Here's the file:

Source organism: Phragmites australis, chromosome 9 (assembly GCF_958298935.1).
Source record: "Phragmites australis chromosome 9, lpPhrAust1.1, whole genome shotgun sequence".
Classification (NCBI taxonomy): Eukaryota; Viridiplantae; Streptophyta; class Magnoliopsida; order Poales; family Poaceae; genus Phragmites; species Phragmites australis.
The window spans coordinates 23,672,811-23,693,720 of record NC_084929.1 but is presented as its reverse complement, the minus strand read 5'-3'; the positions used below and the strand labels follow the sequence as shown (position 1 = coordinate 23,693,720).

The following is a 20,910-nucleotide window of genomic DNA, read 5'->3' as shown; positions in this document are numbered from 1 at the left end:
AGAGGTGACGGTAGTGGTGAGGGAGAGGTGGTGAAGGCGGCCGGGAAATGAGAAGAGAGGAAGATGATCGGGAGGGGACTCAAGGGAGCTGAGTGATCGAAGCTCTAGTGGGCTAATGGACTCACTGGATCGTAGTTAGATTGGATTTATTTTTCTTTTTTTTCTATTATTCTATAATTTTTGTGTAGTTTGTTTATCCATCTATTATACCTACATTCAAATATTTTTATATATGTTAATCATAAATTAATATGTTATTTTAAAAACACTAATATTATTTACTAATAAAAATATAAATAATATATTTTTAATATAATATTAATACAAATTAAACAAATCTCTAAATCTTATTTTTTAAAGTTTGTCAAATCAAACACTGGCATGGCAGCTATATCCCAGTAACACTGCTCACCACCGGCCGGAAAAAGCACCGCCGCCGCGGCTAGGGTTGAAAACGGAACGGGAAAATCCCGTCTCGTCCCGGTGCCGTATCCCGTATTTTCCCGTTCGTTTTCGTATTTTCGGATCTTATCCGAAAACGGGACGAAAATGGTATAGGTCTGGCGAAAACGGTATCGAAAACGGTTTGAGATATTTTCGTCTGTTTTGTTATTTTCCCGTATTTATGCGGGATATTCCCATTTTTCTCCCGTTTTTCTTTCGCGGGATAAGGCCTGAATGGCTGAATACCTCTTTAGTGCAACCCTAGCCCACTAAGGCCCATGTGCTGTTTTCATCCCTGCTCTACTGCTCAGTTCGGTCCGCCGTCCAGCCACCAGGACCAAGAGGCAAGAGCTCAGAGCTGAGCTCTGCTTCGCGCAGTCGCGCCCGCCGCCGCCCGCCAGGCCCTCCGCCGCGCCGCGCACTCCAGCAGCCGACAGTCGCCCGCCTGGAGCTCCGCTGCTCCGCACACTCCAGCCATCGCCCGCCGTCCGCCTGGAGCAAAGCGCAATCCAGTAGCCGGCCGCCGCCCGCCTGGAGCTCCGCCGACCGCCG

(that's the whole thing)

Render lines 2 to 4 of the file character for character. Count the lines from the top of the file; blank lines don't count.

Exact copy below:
Source record: "Phragmites australis chromosome 9, lpPhrAust1.1, whole genome shotgun sequence".
Classification (NCBI taxonomy): Eukaryota; Viridiplantae; Streptophyta; class Magnoliopsida; order Poales; family Poaceae; genus Phragmites; species Phragmites australis.
The window spans coordinates 23,672,811-23,693,720 of record NC_084929.1 but is presented as its reverse complement, the minus strand read 5'-3'; the positions used below and the strand labels follow the sequence as shown (position 1 = coordinate 23,693,720).